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Expat Healthcare Issues
 
 
 

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During my stay in Singapore, the subject of healthcare comes up quite frequently. That's not a big surprise; having little or no experience as a patient abroad, most expats have a certain amount of apprehension regarding admission to and treatment in a hospital that's not in the country in which they were born or spent most of their lives.

It seems there are two camps when it comes to healthcare in Singapore. Some people claim that private healthcare is the way to go. Others say there's no real difference in actual care received in private hospitals as compared to public hospitals. They believe that healthcare in Singapore is at a very high level regardless of whether you're a private or a public hospital patient.

I haven't got enough experience with the medical care profession in Singapore to claim either of these two options is the better one. But I do know that the generally higher cost of private care does not necessarily equate to shorter waiting times.

Apart from this, I have one personal experience as a recipient of medical care that may be particularly worthwhile to note.

Two years ago, I'd caught a flu that didn't go through its usual phases, i.e. where the symptoms peak after a day or so and then abate over the period of another few days. Instead, my sore throat, headache and fever never reached any sort of intensity. Rather, I just felt generally malaised, and this didn't really improve over a 7 day period. I decided that this flu bug was particularly persistent, and that I needed some medication to jump-start my immune system.

Within minutes of my doctor's appointment, however, I'd been diagnosed with suspected pneumonia. Naturally I was shocked beyond belief; I'd never had pneumonia before and like most people, was under the impression that it occurs primarily amongst the poverty-stricken, the very young or the elderly. That's not the case, apparently anyone can get pneumonia. The objective however, is to get rid of the pathogen as soon as possible because it can do irreparable damage to the affected lung if left unchecked.

My doctor informed me not to worry too much though, that pneumonia is easily cured with antibiotics. And with that, he put me on a cab to the nearest hospital. He did ask me beforehand if I objected that it happened to be a public hospital, but suffice to say that at this point I wasn't going to object to any of his suggestions, let alone one I didn't fully grasp.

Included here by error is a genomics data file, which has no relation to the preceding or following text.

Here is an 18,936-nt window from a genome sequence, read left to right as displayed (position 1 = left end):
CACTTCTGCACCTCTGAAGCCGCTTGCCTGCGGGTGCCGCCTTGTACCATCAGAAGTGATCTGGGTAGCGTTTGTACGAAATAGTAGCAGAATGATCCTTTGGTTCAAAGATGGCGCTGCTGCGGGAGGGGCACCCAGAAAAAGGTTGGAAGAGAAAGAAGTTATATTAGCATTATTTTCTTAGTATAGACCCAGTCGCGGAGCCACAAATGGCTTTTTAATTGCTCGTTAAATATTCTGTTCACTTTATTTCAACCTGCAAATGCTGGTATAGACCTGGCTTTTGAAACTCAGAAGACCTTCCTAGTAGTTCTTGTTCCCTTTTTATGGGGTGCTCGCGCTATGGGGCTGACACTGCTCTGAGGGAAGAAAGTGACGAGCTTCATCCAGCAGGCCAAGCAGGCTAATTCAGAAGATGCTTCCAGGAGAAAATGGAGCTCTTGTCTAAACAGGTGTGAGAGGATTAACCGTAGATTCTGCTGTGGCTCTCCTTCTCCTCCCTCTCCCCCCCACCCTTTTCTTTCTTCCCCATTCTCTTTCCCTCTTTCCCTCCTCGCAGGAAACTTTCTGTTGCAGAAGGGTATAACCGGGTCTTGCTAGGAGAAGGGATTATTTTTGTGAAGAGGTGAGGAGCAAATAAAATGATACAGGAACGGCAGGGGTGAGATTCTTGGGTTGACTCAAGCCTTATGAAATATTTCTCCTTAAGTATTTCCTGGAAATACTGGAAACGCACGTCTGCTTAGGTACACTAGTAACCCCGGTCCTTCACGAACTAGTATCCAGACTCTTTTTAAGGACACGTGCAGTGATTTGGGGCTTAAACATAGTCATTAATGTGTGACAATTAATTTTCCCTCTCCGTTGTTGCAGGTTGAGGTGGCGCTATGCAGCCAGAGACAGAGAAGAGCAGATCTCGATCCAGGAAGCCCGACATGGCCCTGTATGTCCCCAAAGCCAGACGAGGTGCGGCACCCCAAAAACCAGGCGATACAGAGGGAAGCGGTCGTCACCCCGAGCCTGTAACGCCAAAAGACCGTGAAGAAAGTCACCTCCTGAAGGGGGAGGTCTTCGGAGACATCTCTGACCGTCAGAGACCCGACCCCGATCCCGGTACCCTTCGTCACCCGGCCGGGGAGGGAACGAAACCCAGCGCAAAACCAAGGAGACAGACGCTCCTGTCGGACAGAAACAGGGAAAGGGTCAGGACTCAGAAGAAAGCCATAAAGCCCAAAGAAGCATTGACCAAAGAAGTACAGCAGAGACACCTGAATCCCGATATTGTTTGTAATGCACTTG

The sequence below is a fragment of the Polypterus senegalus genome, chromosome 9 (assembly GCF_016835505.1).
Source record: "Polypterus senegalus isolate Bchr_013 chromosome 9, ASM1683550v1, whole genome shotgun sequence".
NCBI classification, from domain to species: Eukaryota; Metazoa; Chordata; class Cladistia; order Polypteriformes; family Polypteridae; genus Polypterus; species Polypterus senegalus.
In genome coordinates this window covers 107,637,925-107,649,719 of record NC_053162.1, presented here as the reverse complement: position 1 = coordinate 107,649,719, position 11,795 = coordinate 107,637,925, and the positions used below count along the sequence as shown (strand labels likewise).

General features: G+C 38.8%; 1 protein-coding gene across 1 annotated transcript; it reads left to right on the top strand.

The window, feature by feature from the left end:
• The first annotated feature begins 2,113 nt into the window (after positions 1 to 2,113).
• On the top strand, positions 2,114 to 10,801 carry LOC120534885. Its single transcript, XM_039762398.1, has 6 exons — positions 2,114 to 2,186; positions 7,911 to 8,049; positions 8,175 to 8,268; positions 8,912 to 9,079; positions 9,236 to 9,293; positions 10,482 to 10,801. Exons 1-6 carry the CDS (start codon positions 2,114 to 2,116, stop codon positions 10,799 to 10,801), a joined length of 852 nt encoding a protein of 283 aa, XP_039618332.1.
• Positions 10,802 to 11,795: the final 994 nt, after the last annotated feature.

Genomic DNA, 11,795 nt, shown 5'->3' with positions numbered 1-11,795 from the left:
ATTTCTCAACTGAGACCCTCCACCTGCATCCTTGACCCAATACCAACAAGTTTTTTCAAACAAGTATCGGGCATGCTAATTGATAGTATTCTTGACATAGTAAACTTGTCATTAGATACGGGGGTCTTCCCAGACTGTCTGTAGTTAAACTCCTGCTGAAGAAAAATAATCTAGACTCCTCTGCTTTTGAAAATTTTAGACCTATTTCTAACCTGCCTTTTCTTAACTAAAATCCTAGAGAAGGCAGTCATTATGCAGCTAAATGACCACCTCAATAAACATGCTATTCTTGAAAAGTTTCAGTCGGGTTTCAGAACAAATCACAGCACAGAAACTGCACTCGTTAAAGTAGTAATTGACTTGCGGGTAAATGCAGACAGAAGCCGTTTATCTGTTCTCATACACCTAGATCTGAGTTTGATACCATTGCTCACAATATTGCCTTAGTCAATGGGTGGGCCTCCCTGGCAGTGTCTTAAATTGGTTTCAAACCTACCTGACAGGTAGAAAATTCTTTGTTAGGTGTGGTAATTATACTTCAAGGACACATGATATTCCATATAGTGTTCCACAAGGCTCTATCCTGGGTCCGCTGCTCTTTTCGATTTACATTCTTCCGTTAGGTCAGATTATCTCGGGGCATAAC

At the entrance of the hospital I was greeted by two nurses. One took my temperature (by ear) and ascertained that I had a fever. Literally simultaneously, the other nurse took down my personal details and handed me a face mask to wear. Barely a few minutes later, I was in the waiting room, the quarantine section, awaiting my call to see a specialist.

That call came within 20 minutes. I was examined and sent to the X-ray department, where I waited for about 10 minutes before my X-ray was taken. Within half an hour, my doctor's diagnosis had been proved correct. Fortunately, the infection wasn't severe enough to warrant a stay in the hospital, but I did need to take a week's worth of antibiotics. For good measure, the specialist included some panadol, cough syrup and sore throat lozenges.

Total cost of this exercise, including the medication, was S$75,- A week later I was fine.

My experience may not be proof of anything perse. And I'm not sure how this system works, apart from the fact that the entire procedure was obviously subsidized. But I do know that I was (and still am) quite impressed by the short waiting times and the efficiency and professionalism of both the medical and administration staff of this public hospital.

Bry
www.RentinginSingapore.com.sg

 

 
 

 

 


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